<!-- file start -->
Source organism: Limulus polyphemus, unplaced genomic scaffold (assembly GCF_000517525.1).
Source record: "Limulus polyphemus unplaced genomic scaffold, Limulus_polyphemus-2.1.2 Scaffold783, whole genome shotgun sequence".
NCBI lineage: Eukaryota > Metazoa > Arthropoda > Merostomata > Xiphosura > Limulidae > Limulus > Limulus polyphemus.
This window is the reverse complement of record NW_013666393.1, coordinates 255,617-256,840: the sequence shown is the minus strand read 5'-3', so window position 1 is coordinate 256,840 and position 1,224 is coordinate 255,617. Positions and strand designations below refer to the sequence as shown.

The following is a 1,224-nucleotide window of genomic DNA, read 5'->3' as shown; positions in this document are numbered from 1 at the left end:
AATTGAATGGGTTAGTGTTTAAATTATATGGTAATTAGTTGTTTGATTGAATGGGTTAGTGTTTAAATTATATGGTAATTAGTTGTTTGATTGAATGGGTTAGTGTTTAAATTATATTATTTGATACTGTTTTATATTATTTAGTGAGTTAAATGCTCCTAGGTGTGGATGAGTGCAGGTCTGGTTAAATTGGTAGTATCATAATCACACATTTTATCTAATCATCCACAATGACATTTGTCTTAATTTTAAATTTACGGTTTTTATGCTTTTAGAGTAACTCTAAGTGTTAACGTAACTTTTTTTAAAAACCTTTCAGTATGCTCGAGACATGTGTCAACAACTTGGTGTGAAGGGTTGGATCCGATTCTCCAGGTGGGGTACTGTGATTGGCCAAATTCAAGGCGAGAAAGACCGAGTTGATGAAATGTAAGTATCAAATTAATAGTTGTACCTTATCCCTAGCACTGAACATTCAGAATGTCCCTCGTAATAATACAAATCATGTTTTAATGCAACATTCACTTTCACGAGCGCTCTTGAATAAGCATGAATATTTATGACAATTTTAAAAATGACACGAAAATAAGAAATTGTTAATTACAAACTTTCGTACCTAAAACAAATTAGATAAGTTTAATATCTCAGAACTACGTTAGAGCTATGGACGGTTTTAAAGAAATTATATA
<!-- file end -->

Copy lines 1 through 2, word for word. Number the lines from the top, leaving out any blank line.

Source organism: Limulus polyphemus, unplaced genomic scaffold (assembly GCF_000517525.1).
Source record: "Limulus polyphemus unplaced genomic scaffold, Limulus_polyphemus-2.1.2 Scaffold783, whole genome shotgun sequence".